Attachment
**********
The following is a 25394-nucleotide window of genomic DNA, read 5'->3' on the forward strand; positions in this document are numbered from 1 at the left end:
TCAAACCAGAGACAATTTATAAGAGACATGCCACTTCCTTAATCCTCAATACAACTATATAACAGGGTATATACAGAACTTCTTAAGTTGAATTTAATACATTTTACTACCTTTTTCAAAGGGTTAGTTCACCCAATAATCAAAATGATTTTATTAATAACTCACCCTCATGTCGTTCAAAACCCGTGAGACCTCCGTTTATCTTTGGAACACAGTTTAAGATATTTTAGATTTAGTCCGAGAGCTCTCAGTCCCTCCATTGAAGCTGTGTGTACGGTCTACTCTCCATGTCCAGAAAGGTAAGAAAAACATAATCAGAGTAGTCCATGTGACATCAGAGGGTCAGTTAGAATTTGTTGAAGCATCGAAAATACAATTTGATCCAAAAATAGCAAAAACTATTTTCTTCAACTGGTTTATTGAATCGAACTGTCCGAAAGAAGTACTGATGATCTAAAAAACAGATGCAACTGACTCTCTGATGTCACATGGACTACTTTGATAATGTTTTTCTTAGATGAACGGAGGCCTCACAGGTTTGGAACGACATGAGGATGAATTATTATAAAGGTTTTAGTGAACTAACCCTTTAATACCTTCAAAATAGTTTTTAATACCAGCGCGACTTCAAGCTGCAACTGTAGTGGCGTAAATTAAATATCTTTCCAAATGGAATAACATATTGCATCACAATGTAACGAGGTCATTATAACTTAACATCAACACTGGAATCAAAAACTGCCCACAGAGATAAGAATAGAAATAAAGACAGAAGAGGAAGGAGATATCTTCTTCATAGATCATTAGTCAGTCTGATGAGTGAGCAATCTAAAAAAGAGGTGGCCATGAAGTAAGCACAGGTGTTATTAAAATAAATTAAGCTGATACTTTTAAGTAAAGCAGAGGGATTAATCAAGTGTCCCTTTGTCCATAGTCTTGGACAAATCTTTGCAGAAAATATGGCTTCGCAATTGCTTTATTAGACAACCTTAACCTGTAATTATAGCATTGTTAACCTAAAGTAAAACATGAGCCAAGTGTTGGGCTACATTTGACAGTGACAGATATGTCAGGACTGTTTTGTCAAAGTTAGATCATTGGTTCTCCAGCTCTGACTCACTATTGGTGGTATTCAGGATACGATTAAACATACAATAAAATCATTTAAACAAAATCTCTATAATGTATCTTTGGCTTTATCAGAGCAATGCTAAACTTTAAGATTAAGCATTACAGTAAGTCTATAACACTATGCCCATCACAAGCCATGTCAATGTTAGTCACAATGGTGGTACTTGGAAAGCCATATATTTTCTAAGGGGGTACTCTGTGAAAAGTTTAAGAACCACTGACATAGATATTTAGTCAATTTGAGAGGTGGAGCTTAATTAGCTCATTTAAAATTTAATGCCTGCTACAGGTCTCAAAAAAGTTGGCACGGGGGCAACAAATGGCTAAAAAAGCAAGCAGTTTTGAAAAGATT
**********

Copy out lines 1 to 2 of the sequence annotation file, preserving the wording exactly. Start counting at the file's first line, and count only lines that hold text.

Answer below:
The following is a 25394-nucleotide window of genomic DNA, read 5'->3' on the forward strand; positions in this document are numbered from 1 at the left end:
TCAAACCAGAGACAATTTATAAGAGACATGCCACTTCCTTAATCCTCAATACAACTATATAACAGGGTATATACAGAACTTCTTAAGTTGAATTTAATACATTTTACTACCTTTTTCAAAGGGTTAGTTCACCCAATAATCAAAATGATTTTATTAATAACTCACCCTCATGTCGTTCAAAACCCGTGAGACCTCCGTTTATCTTTGGAACACAGTTTAAGATATTTTAGATTTAGTCCGAGAGCTCTCAGTCCCTCCATTGAAGCTGTGTGTACGGTCTACTCTCCATGTCCAGAAAGGTAAGAAAAACATAATCAGAGTAGTCCATGTGACATCAGAGGGTCAGTTAGAATTTGTTGAAGCATCGAAAATACAATTTGATCCAAAAATAGCAAAAACTATTTTCTTCAACTGGTTTATTGAATCGAACTGTCCGAAAGAAGTACTGATGATCTAAAAAACAGATGCAACTGACTCTCTGATGTCACATGGACTACTTTGATAATGTTTTTCTTAGATGAACGGAGGCCTCACAGGTTTGGAACGACATGAGGATGAATTATTATAAAGGTTTTAGTGAACTAACCCTTTAATACCTTCAAAATAGTTTTTAATACCAGCGCGACTTCAAGCTGCAACTGTAGTGGCGTAAATTAAATATCTTTCCAAATGGAATAACATATTGCATCACAATGTAACGAGGTCATTATAACTTAACATCAACACTGGAATCAAAAACTGCCCACAGAGATAAGAATAGAAATAAAGACAGAAGAGGAAGGAGATATCTTCTTCATAGATCATTAGTCAGTCTGATGAGTGAGCAATCTAAAAAAGAGGTGGCCATGAAGTAAGCACAGGTGTTATTAAAATAAATTAAGCTGATACTTTTAAGTAAAGCAGAGGGATTAATCAAGTGTCCCTTTGTCCATAGTCTTGGACAAATCTTTGCAGAAAATATGGCTTCGCAATTGCTTTATTAGACAACCTTAACCTGTAATTATAGCATTGTTAACCTAAAGTAAAACATGAGCCAAGTGTTGGGCTACATTTGACAGTGACAGATATGTCAGGACTGTTTTGTCAAAGTTAGATCATTGGTTCTCCAGCTCTGACTCACTATTGGTGGTATTCAGGATACGATTAAACATACAATAAAATCATTTAAACAAAATCTCTATAATGTATCTTTGGCTTTATCAGAGCAATGCTAAACTTTAAGATTAAGCATTACAGTAAGTCTATAACACTATGCCCATCACAAGCCATGTCAATGTTAGTCACAATGGTGGTACTTGGAAAGCCATATATTTTCTAAGGGGGTACTCTGTGAAAAGTTTAAGAACCACTGACATAGATATTTAGTCAATTTGAGAGGTGGAGCTTAATTAGCTCATTTAAAATTTAATGCCTGCTACAGGTCTCAAAAAAGTTGGCACGGGGGCAACAAATGGCTAAAAAAGCAAGCAGTTTTGAAAAGATT